hippies suck. (1)

Anonymous Coward | more than 14 years ago | (#1629081)

Yes, this is true, the linux community should worry about making the everything *BETTER* than Microsoft instead of worring about the stones they are throwing. Microsoft is a big company they will be very focused at eliminating the competition, and have the funds needed to develop anything needed to help. Look at the linux myth's, benchmarks, and security challenges and use that as a guide of what needs to be improved in the linux enviroment. This will move linux forward and make everybody look a bit older.

Yeah. (2)

Foogle (35117) | more than 14 years ago | (#1629084)

And I'd be willing to bet the shoes on my feet that there are a great deal of people in the Linux community that feel the same way. Where did we pick up this whole "Microsoft must be made to pay for their crimes" mentality? I personally feel that the two OSes can coexist.


-----------

"You can't shake the Devil's hand and say you're only kidding."

None (0)

Anonymous Coward | more than 14 years ago | (#1629086)

If we get rid of MS, then WE control the next generation of apps. :)

true enough (0)

Anonymous Coward | more than 14 years ago | (#1629087)

its not just a linux thing, thats a common problem for such things, politicians seem to do it best , instead of making themselves better, they just make the other guy look bad. not that microsoft has done it either. rather than point out all the things that were wrong on the recent MS post about NT vs linux fix the things that were right...

Re:None (1)

Foogle (35117) | more than 14 years ago | (#1629089)

Isn't the whole idea of GPL and OSS to give people Freedom? I don't know what you meant by that comment, but what exactly do you want to control???

-----------

"You can't shake the Devil's hand and say you're only kidding."

Re:true enough (1)

frederik (86671) | more than 14 years ago | (#1629092)

Do you really want to compare Linux to politicians? Yeah, Microsoft ... ok! But Linux?

Re:Yeah. (0)

Anonymous Coward | more than 14 years ago | (#1629094)

Right. Linux may be stable, and may have a great uptime but the applications we are pushing as " desktop apps " are not stable and normally lack alot of the features that MS products have had for years, if linux is to get the " desktop market " desktop applications need to be improved. Currently Win9x sits on most end users computers. Why ? One reason is easy to use, sure it may suck, but in the end any moron with no computer knowledge can use windows. Like the whole " setting up a printer " thing people where arguing about when CUPS came out, it takes me roughly 2 minutes to setup a printer in win9x, much longer in linux. Linux is a *GREAT* server, I think that until desktop apps are much better and WindowManagers/Enviroments are vastly improved Windows will still rule the desktop, and I really have no problems with that.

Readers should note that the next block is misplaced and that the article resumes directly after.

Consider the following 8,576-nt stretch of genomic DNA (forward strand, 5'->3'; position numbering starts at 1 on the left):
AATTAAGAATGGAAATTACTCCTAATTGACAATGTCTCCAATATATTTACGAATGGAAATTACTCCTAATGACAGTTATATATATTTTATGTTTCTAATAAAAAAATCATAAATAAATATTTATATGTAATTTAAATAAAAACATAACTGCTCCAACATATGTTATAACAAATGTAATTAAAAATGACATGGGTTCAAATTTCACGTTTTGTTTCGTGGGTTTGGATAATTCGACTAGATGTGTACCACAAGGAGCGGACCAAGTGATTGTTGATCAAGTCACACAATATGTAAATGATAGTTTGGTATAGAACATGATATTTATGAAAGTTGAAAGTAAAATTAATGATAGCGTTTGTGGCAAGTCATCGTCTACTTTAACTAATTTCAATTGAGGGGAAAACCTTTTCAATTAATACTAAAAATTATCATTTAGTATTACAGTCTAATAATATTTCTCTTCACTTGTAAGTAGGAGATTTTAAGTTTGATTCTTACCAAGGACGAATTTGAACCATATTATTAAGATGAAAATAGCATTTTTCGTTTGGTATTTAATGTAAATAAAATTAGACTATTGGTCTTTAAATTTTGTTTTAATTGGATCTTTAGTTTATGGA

Its not just the "ware" but the attitude... (4)

cybrthng (22291) | more than 14 years ago | (#1629096)

I believe this to be true. While it is nice to develop something comparible to windows, what makes linux more advanced if its just playing catchup?
I believe with atleast Netscape Mozilla 5.0, the open source is showing an adoption of standards, which is a good thing for any market.

But linux, seems to be in a "wholy ware" That is dediced based on how you conform. Whats so different from being a Microsoft Biggot to a Linux Biggot? Bot OS's have there advantages and disadvantages, but someone has a direction.. and i agree, microsoft holds it.

While Redhat, and other distributions have a release map that seems to be 6 months (from previous discussions, i still find that too short of a release cycle) there is *no* roadmap other then directly related to the kernel. There is no beta system to show a developer road map, no enduser solution map, and no training map.. training seems to be specific to distro, which doesn't mean doodoo to an admin (since all distros are familiar) but to a corporation/business specifics do matter.. so with all these certificaitons going, there is no specific cover all certification roadmap.

Like i've express my OPINION before, i believe for linux to be stable, for personall and business use, it needs a long term plan, and short term updates. It doesn't need short term plans and long term updates :) By what i mean, slow down the release schedules, Business like 3 year product life cycles.. that means from 6-7 there should be a good few years to get your monies worth (yeah, yeah, its free. but installation/support in a business environment isn far from free). .1 releases should be minor upgrades or patch releases.. kernel upgrades should have some form of controlled distribution. and distributors should have long term plans in beta. Like redhat 7.0 for example should be in a long term beta.. throw in Xfree86 4.0, kernel 2.4 beta's, the newest kde, the newest gnome, the newest office apps, debug the system as a whole, give endusers/developers something to work with and work from, but most of all, it shows a roadmap of whats to come, and provides ample time for business to ramp up to that product